What's the point of spending £10,000 per year if they cannot cater for my child? I guess they thought I was asking too many questions, and they like children who are 'normal' and will get good grades, so the school will be one of the top performing schools.

LyndaNotLinda Thu 08-Oct-15 16:36:33

Butterflies - think you just found out that when you have a child with SEN, you don't have quite as much of a choice as people with NT children

There are some private schools that specialise in SEN (but which aren't special schools) but they're few and far between. Sorry you found out in such a hard way sad

chuffinalong Thu 08-Oct-15 16:36:50

I'm not surprised re private, but do feel for you and your son.

I was talking to my daughter recently about schools and the fact that we had to pay for her last school and it wasn't as good etc. She said "Oh, so is my school free? You don't have to pay?" I said that was right, so she said "Oh, that's good. It makes me feel more wanted. They actually want me there and not just to get money."

I hope you find a school which makes your son feel wanted too. wink

ButterfliesnWaterfalls Thu 08-Oct-15 16:59:56

I have seen a nice Primary School, quite close by, mainstream, spoke with the SENCO and felt so relieved as the school has a great SN department. Even Special Needs Teaching Assistants.

It's a small school, with 240 children, and seems perfect, as they have an open door policy. So I can talk to the teacher/SENCO whenever I feel the need to.

I hope my DS is happy there.

Thank you all so much for your support =)

QueenStreaky Sun 18-Oct-15 17:56:20

There is a third option, but I don't know if it would be possible for you. Could you home educate? If I had my time over again, I wouldn't send my son (autism and ADHD) to school. Huge promises were made about support but he got nothing relevant in practice, and he was badly harmed by the experience. HE allows you to work at your child's pace and include lots of social, emotional and personal development as well as academic work. There will probably be a community of home educators in your area that you aren't aware of. Maybe you'll consider that as another option before you decide.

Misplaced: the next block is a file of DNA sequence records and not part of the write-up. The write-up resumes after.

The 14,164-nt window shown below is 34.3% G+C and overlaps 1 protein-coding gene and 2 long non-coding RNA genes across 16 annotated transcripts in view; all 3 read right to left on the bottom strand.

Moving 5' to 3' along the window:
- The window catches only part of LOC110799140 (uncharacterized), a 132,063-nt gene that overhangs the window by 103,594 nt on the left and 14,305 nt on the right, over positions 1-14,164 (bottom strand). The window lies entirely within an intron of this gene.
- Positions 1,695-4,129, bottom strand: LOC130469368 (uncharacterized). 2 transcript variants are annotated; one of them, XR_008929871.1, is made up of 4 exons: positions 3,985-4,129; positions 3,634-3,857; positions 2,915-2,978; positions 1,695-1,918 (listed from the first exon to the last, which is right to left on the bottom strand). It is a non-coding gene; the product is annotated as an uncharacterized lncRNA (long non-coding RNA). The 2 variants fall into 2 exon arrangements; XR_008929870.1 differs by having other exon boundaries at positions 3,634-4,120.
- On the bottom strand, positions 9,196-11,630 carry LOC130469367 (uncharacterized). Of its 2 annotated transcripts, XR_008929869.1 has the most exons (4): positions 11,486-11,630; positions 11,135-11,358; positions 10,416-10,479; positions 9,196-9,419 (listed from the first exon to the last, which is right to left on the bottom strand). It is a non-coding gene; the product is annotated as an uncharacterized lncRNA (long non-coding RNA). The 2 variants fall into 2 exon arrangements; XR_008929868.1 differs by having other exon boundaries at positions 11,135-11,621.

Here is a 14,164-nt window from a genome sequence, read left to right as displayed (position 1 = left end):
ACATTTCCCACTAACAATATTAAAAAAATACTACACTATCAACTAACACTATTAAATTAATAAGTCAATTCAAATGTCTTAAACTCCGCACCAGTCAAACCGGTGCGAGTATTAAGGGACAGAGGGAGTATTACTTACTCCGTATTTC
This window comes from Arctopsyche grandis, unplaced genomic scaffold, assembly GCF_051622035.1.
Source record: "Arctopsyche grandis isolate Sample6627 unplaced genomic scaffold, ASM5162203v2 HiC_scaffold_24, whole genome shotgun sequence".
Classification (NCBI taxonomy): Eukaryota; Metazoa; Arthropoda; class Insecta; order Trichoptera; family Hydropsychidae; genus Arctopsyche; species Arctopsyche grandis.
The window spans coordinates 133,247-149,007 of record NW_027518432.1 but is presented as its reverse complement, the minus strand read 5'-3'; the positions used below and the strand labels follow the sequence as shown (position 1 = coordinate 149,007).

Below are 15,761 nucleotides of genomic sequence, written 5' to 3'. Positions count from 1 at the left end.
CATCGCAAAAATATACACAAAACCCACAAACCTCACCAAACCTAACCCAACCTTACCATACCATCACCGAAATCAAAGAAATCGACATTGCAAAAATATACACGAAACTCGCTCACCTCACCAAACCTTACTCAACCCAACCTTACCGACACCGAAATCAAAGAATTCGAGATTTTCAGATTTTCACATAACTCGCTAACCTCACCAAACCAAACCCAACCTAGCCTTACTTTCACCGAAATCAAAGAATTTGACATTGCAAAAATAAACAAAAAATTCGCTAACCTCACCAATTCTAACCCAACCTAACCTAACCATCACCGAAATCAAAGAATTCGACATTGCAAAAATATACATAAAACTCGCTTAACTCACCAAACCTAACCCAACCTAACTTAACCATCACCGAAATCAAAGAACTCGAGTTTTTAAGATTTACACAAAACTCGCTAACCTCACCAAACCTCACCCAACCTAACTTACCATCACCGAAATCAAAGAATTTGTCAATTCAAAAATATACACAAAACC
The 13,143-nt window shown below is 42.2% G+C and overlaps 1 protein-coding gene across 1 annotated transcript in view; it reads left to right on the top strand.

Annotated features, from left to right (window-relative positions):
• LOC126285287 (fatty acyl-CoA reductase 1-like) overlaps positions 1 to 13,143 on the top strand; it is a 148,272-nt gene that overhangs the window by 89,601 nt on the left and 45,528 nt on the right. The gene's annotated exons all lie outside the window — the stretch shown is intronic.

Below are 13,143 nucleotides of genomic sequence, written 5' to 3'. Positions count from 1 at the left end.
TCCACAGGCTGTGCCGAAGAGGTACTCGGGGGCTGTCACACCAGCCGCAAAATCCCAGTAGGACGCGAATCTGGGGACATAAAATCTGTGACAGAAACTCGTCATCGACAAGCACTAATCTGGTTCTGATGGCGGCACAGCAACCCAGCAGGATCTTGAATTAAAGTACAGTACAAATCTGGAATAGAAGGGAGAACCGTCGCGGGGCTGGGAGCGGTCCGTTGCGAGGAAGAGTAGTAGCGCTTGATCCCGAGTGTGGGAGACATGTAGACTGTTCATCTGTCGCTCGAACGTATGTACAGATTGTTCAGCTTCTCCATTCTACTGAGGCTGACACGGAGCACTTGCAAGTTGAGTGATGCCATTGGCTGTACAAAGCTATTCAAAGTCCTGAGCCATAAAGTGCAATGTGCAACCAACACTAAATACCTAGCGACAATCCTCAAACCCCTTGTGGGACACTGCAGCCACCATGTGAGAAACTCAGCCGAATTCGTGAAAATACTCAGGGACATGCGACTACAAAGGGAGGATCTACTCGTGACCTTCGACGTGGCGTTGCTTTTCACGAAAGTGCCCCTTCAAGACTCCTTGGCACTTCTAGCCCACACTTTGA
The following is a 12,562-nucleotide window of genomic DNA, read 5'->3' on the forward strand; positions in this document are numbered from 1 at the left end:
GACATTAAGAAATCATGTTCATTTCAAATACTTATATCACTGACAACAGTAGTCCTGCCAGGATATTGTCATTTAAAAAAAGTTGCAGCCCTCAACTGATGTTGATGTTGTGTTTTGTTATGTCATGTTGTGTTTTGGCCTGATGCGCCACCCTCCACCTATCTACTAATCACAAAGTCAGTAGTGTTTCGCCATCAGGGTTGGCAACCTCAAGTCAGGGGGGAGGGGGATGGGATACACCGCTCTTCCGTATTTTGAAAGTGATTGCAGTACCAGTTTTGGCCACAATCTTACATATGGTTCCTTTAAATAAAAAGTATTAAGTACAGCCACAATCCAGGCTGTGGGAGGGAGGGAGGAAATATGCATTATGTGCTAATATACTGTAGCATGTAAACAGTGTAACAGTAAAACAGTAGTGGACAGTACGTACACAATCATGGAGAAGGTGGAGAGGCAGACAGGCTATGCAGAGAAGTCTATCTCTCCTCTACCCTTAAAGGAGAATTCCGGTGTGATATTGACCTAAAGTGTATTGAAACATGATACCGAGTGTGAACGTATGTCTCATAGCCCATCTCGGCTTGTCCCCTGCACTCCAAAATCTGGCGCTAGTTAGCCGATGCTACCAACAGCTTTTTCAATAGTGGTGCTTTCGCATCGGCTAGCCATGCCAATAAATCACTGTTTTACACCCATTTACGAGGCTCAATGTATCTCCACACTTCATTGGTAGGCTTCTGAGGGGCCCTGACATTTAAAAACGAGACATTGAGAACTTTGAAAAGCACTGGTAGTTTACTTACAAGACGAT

ButterfliesnWaterfalls Sun 18-Oct-15 20:57:03

Hi QueenStreaky: Yes I have considered that, but I will probably have that as a last option. I will see how he gets on at school and if he has a strong support network. I can always home-school him if I see him struggling.


WeOnlyPlannedTheFirst Fri 23-Oct-15 19:50:22

My 4 year old has just been diagnosed with autism and has started at the local state primary. They have agreed to having him just 1 day a week for now and I will be increasing it when I have sorted out my work hours and some wraparound care.
Anyway his psychologist report suggests he needs 1:1 extra support. From what I've read on EHCP's if this is determined as essential for him then it has to be funded. So I can't see any benefit of smaller class sizes as per a private school anyway.
Looks like the EHCP process will be long winded so I'm hoping for reception year to be him getting used to school and routine there, and help in place for Year 1.
Home Ed is a back up option but I'm going to give mainstream school a good shot first but I think it's necessary to push and fight for the extra support.
I'm optimistic as the school are working with me so far with regards his part time attendance etc and allowing him to choose activities so I'm hoping this collaborative attitude stays!